Western Europe is the cradle of modern civilization, and most heating and lighting systems were developed out of the need for comfort in their households. Before the advent of buildings based on scientific research, house construction and design were based on traditions that went back many centuries, accumulated knowledge evolved into distinct house formations relative to the local climate. Where there were extreme outside, the people had to find means of creating and providing some comfort for the human beings within a reasonable range. During the cold seasons, it was necessary to find means of producing heat and retaining it. In the hot climates, it called for the removal of heat from the housing. In Italy and the countries near the Mediterranean, natural lighting was called for; thus, the buildings were constructed with low sun angles. Even with energy conserving features, the provision of appropriate cooling, heating, lighting, and adequate ventilation was difficult and time consuming for the homeowner. Thus, the principal aim of this paper is to discuss heating and lighting in the eighteenth-century European households.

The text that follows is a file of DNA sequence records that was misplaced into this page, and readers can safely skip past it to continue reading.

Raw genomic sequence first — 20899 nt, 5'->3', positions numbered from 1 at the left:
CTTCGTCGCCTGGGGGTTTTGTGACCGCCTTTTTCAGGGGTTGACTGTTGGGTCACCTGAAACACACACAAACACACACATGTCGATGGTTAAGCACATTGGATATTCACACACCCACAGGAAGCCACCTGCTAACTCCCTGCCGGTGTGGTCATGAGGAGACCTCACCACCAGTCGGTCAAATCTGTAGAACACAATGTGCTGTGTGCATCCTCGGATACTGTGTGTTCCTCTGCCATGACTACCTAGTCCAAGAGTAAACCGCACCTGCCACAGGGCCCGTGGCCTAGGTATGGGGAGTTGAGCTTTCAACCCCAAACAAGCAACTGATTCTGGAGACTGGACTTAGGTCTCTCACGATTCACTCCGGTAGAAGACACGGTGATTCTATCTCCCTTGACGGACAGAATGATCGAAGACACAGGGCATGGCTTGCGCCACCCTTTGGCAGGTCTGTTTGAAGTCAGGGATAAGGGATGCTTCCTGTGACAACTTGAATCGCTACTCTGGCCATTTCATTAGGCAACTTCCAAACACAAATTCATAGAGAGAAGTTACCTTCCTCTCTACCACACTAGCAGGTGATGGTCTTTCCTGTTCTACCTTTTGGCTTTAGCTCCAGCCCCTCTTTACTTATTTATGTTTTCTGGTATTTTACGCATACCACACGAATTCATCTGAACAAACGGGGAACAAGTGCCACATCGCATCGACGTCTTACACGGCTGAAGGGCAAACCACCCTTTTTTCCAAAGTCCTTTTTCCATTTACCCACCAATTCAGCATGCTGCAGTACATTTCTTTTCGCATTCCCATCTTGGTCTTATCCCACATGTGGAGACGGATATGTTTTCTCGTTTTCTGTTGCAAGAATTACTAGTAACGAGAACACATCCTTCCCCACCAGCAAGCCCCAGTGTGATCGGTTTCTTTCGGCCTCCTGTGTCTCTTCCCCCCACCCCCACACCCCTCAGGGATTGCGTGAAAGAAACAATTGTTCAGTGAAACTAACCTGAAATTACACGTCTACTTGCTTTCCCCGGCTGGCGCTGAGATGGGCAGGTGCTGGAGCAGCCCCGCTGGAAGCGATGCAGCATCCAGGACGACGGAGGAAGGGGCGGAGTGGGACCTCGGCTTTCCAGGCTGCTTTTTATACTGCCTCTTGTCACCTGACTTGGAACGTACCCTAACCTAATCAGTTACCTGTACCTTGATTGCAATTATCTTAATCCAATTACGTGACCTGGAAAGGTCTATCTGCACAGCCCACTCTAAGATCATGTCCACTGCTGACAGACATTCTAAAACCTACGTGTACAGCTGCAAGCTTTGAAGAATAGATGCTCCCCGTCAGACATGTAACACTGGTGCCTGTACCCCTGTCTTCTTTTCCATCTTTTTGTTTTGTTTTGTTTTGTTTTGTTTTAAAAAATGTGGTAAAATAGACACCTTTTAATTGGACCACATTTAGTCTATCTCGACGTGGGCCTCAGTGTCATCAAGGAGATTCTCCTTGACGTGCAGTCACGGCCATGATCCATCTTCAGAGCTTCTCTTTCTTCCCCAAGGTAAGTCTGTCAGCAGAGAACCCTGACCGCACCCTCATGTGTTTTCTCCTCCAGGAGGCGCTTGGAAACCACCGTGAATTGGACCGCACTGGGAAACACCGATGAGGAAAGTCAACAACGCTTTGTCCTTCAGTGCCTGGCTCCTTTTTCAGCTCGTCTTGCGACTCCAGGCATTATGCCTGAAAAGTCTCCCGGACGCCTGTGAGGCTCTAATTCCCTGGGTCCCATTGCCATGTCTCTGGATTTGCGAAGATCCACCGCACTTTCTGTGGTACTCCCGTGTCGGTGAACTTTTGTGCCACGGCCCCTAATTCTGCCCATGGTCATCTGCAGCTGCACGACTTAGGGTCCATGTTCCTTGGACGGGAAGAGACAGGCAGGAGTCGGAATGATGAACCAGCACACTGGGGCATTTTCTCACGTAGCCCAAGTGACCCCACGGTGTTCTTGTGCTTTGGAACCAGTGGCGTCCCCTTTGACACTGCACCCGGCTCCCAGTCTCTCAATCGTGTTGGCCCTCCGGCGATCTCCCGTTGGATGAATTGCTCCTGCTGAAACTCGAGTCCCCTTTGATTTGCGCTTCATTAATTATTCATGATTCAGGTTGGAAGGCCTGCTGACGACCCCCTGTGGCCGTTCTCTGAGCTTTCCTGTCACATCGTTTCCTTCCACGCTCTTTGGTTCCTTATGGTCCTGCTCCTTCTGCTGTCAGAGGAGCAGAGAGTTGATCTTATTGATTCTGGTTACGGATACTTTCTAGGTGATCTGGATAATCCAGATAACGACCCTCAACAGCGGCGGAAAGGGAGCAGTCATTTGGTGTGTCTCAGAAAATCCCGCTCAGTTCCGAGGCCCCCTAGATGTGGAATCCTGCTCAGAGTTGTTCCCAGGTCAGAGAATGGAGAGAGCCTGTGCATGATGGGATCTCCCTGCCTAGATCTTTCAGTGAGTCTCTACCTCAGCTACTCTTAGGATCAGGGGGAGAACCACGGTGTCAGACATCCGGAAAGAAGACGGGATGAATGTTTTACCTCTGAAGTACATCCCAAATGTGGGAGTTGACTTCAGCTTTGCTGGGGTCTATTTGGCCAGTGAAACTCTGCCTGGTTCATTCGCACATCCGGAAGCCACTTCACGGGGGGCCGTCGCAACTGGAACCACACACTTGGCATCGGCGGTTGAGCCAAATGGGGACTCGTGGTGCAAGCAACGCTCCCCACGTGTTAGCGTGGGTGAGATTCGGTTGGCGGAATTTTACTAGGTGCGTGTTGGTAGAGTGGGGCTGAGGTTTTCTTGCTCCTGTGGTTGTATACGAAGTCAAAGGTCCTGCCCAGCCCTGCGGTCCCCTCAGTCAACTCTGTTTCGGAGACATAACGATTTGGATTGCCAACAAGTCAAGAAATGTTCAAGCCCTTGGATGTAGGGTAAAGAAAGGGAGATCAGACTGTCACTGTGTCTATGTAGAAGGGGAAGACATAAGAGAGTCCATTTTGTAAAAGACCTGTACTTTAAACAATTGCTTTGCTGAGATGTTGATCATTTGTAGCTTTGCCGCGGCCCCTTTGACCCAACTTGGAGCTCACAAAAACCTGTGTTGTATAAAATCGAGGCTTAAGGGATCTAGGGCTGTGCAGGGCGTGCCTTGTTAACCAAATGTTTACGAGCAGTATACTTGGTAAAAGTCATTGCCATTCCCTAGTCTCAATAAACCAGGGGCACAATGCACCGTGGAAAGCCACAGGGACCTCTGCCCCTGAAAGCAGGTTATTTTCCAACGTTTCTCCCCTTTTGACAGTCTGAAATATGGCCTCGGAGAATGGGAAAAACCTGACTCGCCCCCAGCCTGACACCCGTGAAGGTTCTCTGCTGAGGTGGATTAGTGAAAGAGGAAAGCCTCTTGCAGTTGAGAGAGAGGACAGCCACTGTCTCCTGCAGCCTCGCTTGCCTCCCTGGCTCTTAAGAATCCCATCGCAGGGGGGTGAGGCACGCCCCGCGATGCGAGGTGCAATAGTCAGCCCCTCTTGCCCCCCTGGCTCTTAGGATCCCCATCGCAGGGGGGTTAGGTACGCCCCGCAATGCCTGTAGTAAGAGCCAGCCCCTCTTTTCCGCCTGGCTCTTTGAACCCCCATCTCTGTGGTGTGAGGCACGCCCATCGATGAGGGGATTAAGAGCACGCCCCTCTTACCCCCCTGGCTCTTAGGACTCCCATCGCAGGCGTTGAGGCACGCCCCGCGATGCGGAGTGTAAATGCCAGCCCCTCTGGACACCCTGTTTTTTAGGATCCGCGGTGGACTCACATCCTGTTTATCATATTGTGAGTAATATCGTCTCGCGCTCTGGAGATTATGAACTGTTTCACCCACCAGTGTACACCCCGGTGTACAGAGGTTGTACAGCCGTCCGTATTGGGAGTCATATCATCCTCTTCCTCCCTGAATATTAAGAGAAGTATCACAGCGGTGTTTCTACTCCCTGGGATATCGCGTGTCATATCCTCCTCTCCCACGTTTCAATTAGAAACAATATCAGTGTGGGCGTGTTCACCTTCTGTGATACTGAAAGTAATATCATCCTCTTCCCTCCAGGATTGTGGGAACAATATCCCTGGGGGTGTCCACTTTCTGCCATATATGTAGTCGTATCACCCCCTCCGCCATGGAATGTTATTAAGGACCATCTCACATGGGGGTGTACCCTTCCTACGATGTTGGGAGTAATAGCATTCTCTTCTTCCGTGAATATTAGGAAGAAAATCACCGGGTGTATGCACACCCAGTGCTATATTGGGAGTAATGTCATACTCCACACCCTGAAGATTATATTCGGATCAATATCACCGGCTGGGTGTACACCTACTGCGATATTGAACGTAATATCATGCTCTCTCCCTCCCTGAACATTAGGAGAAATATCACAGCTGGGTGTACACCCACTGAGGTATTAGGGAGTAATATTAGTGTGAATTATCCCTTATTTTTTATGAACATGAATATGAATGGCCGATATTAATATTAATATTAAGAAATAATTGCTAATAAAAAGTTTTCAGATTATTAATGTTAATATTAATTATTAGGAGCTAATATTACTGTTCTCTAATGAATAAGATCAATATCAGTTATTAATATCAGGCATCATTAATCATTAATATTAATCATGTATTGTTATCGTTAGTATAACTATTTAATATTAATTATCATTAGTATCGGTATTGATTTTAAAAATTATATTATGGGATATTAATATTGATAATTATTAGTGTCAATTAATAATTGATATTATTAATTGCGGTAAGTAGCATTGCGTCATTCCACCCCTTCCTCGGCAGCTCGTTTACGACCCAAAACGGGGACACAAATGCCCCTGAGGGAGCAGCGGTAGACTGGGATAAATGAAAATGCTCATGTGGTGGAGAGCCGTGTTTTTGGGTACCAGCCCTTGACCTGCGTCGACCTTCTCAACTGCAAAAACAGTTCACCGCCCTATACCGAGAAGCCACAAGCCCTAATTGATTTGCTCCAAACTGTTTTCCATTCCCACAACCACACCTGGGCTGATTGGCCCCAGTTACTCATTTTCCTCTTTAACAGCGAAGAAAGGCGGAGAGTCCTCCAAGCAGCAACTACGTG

Eighteenth Century Household Heating
Early Western Europe households were designed with the knowledge gained from persistent trials and error going back to a long time. The energy features were so important that they helped determine the regional house designs and styles of houses. According to Witold Rybczynski (2001), the distinct house forms were as a response to trying to achieve comfort in different types of climates. The kitchen with its open hearth and the stoves was the focal point in the evenings. The fire provided the house with warmth. The fire was either from firewood, coal or cow dung depending on what the family could afford (Rybczynski 46). The house was built with a compact plan accommodating low ceilings, a small opening, and small opening with solid shutters. In Western Europe, most buildings were located away from the winds, often on the southeast slope of the hill. The plan helped make the house energy efficient during the cold weather (Palmer and West 38). The houses were fitted with a central chimney assisted by many fireplaces to provide heat into the rooms many hours after the fires were extinguished for the night. The central chimney and the fireplaces kept the heat source removed from the walls, consequently, avoiding of heat through the exterior walls (Schoenauer 22).